Morning Rounds Shraddha Chakradhar

Register here and tune in starting at 11 a.m. ET today for a live video chat on Covid-19 featuring STAT's Helen Branswell and Rich Besser, the CDC's former acting director and the Robert Wood Johnson Foundation's current CEO. 

Many states far short of Covid-19 testing levels needed for reopening, new analysis shows

More than half of U.S. states will have to significantly step up their Covid-19 testing efforts before they can even begin considering relaxing restrictions after May 1, a new analysis from STAT and Harvard researchers shows. The state-by-state review reveals paints a fragmented picture: 31 states and the District of Columbia were doing too little testing last week to identify most infected people in a timely manner. See how your state fares in an exclusive from STAT's Sharon Begley.

Here's what else you need to know about the pandemic: 

  • Despite President Trump's repeated promotions of the antimalaria drug hydroxycholoroquine, the FDA on Friday issued a warning against using the drug to treat Covid-19 outside of the hospital or in a clinical trial setting, saying that it was aware of serious heart rhythm problems in some patients who took the drug.
  • STAT's Ed Silverman spoke with top FDA official Janet Woodcock about the FDA's decision to grant emergency authorization for hospitals to use hydroxycholoroquine, despite limited evidence to suggest the drug's use. Read their conversation here.  
  • Writing in a STAT First Opinion, scientists at Johns Hopkins Bloomberg School of Public Health caution that it won't be enough to just have an effective Covid-19 vaccine — it's also going to be about how well the vaccine is delivered to those who need it.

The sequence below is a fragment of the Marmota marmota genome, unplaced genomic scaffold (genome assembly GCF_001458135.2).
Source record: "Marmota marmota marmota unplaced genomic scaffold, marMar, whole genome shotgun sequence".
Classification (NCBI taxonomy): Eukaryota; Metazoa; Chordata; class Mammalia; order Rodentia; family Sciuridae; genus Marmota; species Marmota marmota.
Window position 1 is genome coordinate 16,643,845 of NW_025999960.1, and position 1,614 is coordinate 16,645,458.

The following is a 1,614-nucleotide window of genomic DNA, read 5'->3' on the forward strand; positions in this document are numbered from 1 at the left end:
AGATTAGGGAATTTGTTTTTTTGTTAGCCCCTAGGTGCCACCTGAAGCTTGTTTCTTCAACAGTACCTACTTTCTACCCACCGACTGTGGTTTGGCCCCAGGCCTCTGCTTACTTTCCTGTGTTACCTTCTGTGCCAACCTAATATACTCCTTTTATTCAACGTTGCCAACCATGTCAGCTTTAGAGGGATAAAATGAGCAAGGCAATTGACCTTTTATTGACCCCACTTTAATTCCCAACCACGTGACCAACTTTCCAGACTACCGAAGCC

WHO on 'immunity passports': No evidence to suggest Covid-19 antibodies are protective

The WHO issued guidance on Friday on "immunity passports," a certification that many cities and countries around the world are considering giving to those who have already had Covid-19 infection, and which would allow them to potentially resume going to work and participate in other activities. Scientists believe that previously infected individuals will be protected due to antibodies, but the WHO is expressing concern about relying on such "passports" because how much protection the antibodies confer — and for how long — is still unknown. The agency is also warning that many testing kits to check for SARS-CoV-2 antibodies still need to be properly validated. 

The agency on Friday also announced a new worldwide initiative to develop a host of medicines, tests, and vaccines for Covid-19, and to ensure global access to these products. Several countries and independent agencies have signed on to the project, although China and the U.S. were notably missing, and a spokesperson for the U.S. mission in Geneva told Reuters that the U.S. would not be participating in the effort. 

Inside STAT: Introducing STAT's Covid-19 Drugs and Vaccines Tracker

Drug makers and companies are trying all sorts of different ways to curb the spread of SARS-CoV-2, the virus behind Covid-19. Some are reaching back to previously approved drugs to repurpose them for Covid-19, while others are exploring completely novel avenues. Others are focused on therapeutics, while some companies are setting their sights on coming up with a vaccine. To help you keep track of all the novel efforts underway, STAT today is launching a tracker, curated by STAT's Damian Garde, that lists all drug and vaccine candidates in the pipeline. Check it out here